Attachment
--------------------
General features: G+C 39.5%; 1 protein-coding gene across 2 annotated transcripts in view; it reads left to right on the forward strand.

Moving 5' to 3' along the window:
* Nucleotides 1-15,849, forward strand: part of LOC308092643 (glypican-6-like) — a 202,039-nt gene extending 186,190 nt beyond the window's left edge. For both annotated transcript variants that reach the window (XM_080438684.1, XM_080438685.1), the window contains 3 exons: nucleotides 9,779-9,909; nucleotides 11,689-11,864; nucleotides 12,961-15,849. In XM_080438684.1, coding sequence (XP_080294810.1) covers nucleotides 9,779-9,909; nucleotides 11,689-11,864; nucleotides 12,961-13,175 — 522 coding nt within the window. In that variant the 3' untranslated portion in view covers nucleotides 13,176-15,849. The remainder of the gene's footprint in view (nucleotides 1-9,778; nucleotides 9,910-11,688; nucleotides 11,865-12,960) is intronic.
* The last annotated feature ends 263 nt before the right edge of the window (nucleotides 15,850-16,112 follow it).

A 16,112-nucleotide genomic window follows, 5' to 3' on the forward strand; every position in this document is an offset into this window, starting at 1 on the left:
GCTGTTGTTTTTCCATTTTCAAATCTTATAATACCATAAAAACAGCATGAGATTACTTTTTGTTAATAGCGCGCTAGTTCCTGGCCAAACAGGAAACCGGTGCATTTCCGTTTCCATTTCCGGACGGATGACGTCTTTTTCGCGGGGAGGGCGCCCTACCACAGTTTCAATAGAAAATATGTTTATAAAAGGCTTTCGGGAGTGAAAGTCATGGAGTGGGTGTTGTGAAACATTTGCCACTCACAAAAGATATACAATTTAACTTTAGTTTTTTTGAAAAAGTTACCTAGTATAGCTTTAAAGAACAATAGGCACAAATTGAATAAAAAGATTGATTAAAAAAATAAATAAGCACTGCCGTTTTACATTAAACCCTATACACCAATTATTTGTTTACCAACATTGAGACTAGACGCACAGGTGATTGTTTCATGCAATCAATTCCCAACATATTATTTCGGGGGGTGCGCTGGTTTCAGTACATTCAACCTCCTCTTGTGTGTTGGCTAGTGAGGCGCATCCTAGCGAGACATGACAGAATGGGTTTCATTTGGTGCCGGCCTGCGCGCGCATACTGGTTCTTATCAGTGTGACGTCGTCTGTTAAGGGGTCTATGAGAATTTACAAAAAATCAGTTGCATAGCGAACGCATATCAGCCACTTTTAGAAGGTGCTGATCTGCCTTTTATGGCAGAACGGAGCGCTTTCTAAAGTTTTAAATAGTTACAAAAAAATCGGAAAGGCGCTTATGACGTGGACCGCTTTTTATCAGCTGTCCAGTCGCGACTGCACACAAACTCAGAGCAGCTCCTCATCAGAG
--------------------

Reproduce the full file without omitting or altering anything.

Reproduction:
General features: G+C 39.5%; 1 protein-coding gene across 2 annotated transcripts in view; it reads left to right on the forward strand.

Moving 5' to 3' along the window:
* Nucleotides 1-15,849, forward strand: part of LOC308092643 (glypican-6-like) — a 202,039-nt gene extending 186,190 nt beyond the window's left edge. For both annotated transcript variants that reach the window (XM_080438684.1, XM_080438685.1), the window contains 3 exons: nucleotides 9,779-9,909; nucleotides 11,689-11,864; nucleotides 12,961-15,849. In XM_080438684.1, coding sequence (XP_080294810.1) covers nucleotides 9,779-9,909; nucleotides 11,689-11,864; nucleotides 12,961-13,175 — 522 coding nt within the window. In that variant the 3' untranslated portion in view covers nucleotides 13,176-15,849. The remainder of the gene's footprint in view (nucleotides 1-9,778; nucleotides 9,910-11,688; nucleotides 11,865-12,960) is intronic.
* The last annotated feature ends 263 nt before the right edge of the window (nucleotides 15,850-16,112 follow it).

A 16,112-nucleotide genomic window follows, 5' to 3' on the forward strand; every position in this document is an offset into this window, starting at 1 on the left:
GCTGTTGTTTTTCCATTTTCAAATCTTATAATACCATAAAAACAGCATGAGATTACTTTTTGTTAATAGCGCGCTAGTTCCTGGCCAAACAGGAAACCGGTGCATTTCCGTTTCCATTTCCGGACGGATGACGTCTTTTTCGCGGGGAGGGCGCCCTACCACAGTTTCAATAGAAAATATGTTTATAAAAGGCTTTCGGGAGTGAAAGTCATGGAGTGGGTGTTGTGAAACATTTGCCACTCACAAAAGATATACAATTTAACTTTAGTTTTTTTGAAAAAGTTACCTAGTATAGCTTTAAAGAACAATAGGCACAAATTGAATAAAAAGATTGATTAAAAAAATAAATAAGCACTGCCGTTTTACATTAAACCCTATACACCAATTATTTGTTTACCAACATTGAGACTAGACGCACAGGTGATTGTTTCATGCAATCAATTCCCAACATATTATTTCGGGGGGTGCGCTGGTTTCAGTACATTCAACCTCCTCTTGTGTGTTGGCTAGTGAGGCGCATCCTAGCGAGACATGACAGAATGGGTTTCATTTGGTGCCGGCCTGCGCGCGCATACTGGTTCTTATCAGTGTGACGTCGTCTGTTAAGGGGTCTATGAGAATTTACAAAAAATCAGTTGCATAGCGAACGCATATCAGCCACTTTTAGAAGGTGCTGATCTGCCTTTTATGGCAGAACGGAGCGCTTTCTAAAGTTTTAAATAGTTACAAAAAAATCGGAAAGGCGCTTATGACGTGGACCGCTTTTTATCAGCTGTCCAGTCGCGACTGCACACAAACTCAGAGCAGCTCCTCATCAGAG